Ever since the majority of Studio Ghibli’s movies have been put on Netflix here in the UK, I have been trying to watch the lot of them. Studio Ghibli is a Japanese animation film studio, that produces anime feature films, and short films. It was founded in 1985, and Hayao Miyazaki is known for being one of the biggest directors in studio. The studio have produced several iconic films, such as Spirited Away (2001), My Neighbour Totoro (1988) and Princess Mononoke (1997).
They have, however, produced a variety of smaller, lesser-seen movies, including 2010’s Arrietty (or The Secret World of Arrietty as released in the US). The movie marks one of the fare few occasions where the film was not directed by Miyazaki – the film was directed by Hiromasa Yonebayashi. The film was made in the period that was the run up to Miyazaki’s retirement from the company, which came after his 2013 film, The Wind Rises (although, he has announced that he is returning to the studio with How Do You Live?).
The film is one of the few Ghibli productions to have been based from a classic English novel, The Borrowers by Mary Norton. The plot resolves a family of three “tiny people”, who are live secretly in the walls and floors of a household, borrowing items to survive. Soon, a young boy, Sho (Ryunosuke Kamiki), who moves to the house, and forms a friendship with the daughter of the tiny people, Arrietty (Mirai Shida). The film has two dubbed versions, one released in the US and one in the UK. The cast for the US version includes Bridgit Mendler, David Henrie, Amy Poehler, Carol Burnett, and Will Arnett, while the UK cast includes Saoirse Ronan, Olivia Colman, Phyllida Law, Mark Strong, and makes the feature debut of Spider-Man’s own Tom Holland.
Over the course of the film, we the 14-year-old Arrietty deal with growing up, and have to face more “adult” missions of gaining supplies from the house. We see her deal with more independence, and the prospect of her family having to move away and go to a new home. This is a element of many Studio Ghibli movies – they often feature a young protagonist (normally in the early to mid teens), and their journey into the real world. Arrietty as a character is very similar to Spirited Away’s Chihiro and Kiki’s Delivery Service’s Kiki. The Studio Ghibli movies do what the Pixar movies do in which they feel very relatable and accessible for younger viewers, but has a lot of adult fans too.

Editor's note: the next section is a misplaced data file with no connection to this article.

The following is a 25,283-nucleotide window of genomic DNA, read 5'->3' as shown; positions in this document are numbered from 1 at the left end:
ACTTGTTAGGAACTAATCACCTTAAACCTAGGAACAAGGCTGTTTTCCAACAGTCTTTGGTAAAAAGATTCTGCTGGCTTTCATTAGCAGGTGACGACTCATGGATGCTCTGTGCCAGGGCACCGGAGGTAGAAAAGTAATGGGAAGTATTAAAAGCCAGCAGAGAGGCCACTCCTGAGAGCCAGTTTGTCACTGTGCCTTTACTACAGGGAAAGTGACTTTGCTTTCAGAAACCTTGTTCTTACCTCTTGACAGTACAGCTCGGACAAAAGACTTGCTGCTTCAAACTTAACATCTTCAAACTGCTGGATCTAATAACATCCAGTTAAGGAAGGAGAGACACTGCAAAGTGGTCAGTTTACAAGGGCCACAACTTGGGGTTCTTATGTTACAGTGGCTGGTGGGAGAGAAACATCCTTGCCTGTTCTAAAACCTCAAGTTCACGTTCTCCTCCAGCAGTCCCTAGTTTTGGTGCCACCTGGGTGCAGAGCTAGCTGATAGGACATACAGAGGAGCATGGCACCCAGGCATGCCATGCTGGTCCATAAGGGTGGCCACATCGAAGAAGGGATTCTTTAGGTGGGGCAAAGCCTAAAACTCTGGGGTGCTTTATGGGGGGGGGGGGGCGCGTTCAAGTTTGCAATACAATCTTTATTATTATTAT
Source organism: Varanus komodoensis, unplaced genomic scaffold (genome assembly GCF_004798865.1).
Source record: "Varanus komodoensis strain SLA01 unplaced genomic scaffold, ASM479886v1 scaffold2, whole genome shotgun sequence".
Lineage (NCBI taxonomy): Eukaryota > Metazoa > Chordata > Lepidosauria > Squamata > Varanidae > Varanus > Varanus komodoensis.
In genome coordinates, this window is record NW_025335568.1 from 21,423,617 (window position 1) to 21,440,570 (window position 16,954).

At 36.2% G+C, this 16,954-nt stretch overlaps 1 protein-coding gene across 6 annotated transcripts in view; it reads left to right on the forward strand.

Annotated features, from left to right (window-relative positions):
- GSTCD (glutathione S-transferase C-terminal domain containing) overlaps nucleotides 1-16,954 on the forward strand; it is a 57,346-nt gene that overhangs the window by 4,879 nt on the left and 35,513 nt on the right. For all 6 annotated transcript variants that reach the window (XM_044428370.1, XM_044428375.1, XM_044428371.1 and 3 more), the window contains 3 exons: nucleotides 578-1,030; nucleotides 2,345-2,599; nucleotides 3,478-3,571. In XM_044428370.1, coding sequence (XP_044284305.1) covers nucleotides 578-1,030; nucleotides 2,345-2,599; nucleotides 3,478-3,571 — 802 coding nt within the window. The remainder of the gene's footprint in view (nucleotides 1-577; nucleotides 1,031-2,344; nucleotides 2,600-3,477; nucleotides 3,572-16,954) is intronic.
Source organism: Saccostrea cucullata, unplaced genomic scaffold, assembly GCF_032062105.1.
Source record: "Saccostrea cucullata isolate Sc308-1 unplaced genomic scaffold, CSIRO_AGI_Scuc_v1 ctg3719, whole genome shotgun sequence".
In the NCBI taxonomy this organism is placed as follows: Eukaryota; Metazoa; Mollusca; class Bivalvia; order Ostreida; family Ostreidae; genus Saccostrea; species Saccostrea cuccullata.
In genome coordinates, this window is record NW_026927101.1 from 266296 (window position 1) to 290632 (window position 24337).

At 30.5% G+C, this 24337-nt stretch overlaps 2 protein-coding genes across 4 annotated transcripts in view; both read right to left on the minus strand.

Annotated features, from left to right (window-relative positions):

Arrietty, however, as opposed to many of Miyazaki’s movies, lacks the epic scope of his works. There is no real large group of characters, and there is not a lot really at stake here. Much like the lead characters of the film, the film itself has a much smaller scale, and lesser stakes. The film does, however, take great attention to the little details of the Borrower lifestyle – how they have made a human lifestyle around them, and how they are steal from the humans.
The film is also exquisitely detailed and intricate with it’s animation, much like all of the Studio Ghibli movies. It is really refreshing to watch these animations, as they often use hand-drawn animation, as opposed to the computer-generated animation. Hand-drawn animation is really wonderful to see, firstly because it is not used as much recently, but also brings a tactile, and personal element to the film.
The animation is also really beautiful. The landscape shots of the film are particularly gorgeous – they feel like really beautiful watercolour paintings. It feels as though you could pause any frame of this film and it could be a beautiful painting that belonged in a gallery.
There are some flaws to the film, and much of that comes from just how small-scale the film is. The film struggles to pin down a consistent plot, and the connection between Arrietty and Sho is not very fleshed-out. Although, much of the charm with the film is how wonderfully small-scale the film is, this can equally be a little frustrating, as it sometimes lacks a little engagement.
There are also various characters that feel slightly one-note, particularly the “villain” of the film, Haru, the maid of the house, who threatens the borrowers’ lifestyle. Her villainous actions never really feel justified or explained, and the film might have better without her. Also, Arrietty’s mother, Homily could of got more development – often, throughout the film, it feels like she is demoted to a screaming and nagging stereotype.
Despite that, however, Arrietty is another wonderful addition to the Studio Ghibli canon – it is beautifully animated and really sweet. Well worth a look, even if it doesn’t live up to the likes of My Neighbour Totoro and Spirited Away.